Create Curb Appeal
Your front yard will shine all year long if you fill it with a collection of evergreens. Choose varieties with different forms, colors, and textures and you'll put on a show without a single bloom.
Stop Mowing that Slope
Save yourself hours of effort every week by planting a collection of evergreens (such as this mass of 'Blue Rug' juniper) on a hard-to-mow slope. They'll keep it looking good all year long, stop erosion, and smother most weeds so you can just sit back and enjoy the view.
The lily is a staple in every garden. And they come in so many colors! Red, yellow, orange, and even lime green. Here are two: Exotic Candy and Storm of the Century. The pink and purple flowers will bring great color come June.
The adult form of the lily leaf beetle. Photo: Ann Whitman
Colorful, hardy lilies have been a perennial garden mainstay for generations. Sadly, in some parts of the country gardeners have all but given up on these beauties, because of a small, red beetle with an insatiable appetite for lily foliage. Left unchecked, the lily leaf beetle devours leaves, leaving a bare, scarred stem in place of the usual sturdy stalk laden with flamboyant, trumpet-shaped blooms. Researchers are studying the effectiveness of introducing some of this exotic pest's natural enemies; in the meantime, there are safe, organic ways to help keep the pest in check. In regions that have been invaded by beetle, it takes diligence to protect lily plants. But that makes the rewards — glorious flowers and, in some cases, delightful fragrance — all the sweeter.
Accidentally introduced into North America through Montreal, Quebec, in 1943, and discovered in Massachusetts during the summer of 1992, the scarlet lily leaf beetle (Lilioceris lilii) wreaks havoc in flower gardens wherever it travels. As of June 2012, it has been found in all six New England states, New York and, most recently, near Bellevue, Washington. In Canada, the lily leaf beetle is present from the Maritime Provinces (excluding Labrador/Newfoundland) and west to Manitoba. Although its origin is unclear, the lily leaf beetle is widely distributed throughout Europe, Asia, the Middle East and North Africa.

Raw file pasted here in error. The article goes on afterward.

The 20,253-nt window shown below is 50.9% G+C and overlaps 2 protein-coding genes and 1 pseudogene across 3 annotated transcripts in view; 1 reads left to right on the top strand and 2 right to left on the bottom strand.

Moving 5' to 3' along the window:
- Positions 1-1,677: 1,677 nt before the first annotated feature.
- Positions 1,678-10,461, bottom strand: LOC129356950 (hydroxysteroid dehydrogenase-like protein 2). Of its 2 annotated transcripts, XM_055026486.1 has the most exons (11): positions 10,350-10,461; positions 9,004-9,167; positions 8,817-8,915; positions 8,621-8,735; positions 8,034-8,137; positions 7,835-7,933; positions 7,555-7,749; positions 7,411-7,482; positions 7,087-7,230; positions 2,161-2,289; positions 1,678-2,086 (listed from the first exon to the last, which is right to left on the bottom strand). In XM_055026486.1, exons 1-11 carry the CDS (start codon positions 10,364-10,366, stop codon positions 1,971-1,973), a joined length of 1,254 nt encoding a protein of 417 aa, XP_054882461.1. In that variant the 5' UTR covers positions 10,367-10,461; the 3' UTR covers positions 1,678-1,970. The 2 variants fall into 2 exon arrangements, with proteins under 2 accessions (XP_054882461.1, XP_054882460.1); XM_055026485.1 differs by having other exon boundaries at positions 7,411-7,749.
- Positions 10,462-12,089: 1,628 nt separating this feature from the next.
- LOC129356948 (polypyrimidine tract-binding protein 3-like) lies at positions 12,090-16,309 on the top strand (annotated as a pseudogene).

Sierra Nevada, an Oriental type, is less susceptible to lily leaf beetles.
Preferred Host Plants
The lily leaf beetle lays eggs and completes its life cycle exclusively on true lilies and fritillaria (daylilies are not affected). Oriental, rubrum, tiger and trumpet lilies as well as Oriental trumpets (orienpets) and Turk's cap lilies and native North American lily species are all vulnerable, but the beetle prefers some types more than others. Research at the University of Maine shows that Asiatic lilies are the most vulnerable, while some Oriental lilies are more resistant. The most resistant lily cultivars in their tests were Lilium henryi 'Madame Butterfly', Lilium speciosum'Uchida', and Lilium 'Black Beauty'. The beetles may also be having an impact on populations of native Canada lily (Lilium canadense), as well as other rare and endangered lily species found in northeastern North America.
The adults also eat the leaves of some other garden plants, including lily-of-the-valley (Convallaria majalis), Solomon's seal (Polygonatum), potato (Solanum tuberosum), flowering tobacco (Nicotiana), hollyhock (Alcea) and hosta.
Egg masses on the underside of a lily leaf. They range in color from red-orange to brown. Photo: Suzanne DeJohn
A chewed and defoliated lily plant may be your first indication that this pest has arrived in your garden. Both the adult and juvenile phases are voracious feeders and they can do a lot of damage in a very short time. Examine your lilies carefully several times a week, beginning as soon as the plants emerge from the ground. Adult beetles overwinter in the soil or in plant debris, and will begin laying their eggs early in the growing season, often starting on spring-blooming fritillaria that emerge with the daffodils. Each female lays up to 450 eggs, which hatch in one to two weeks. To prevent severe damage, it's important to curb the insect's reproductive cycle early in the season.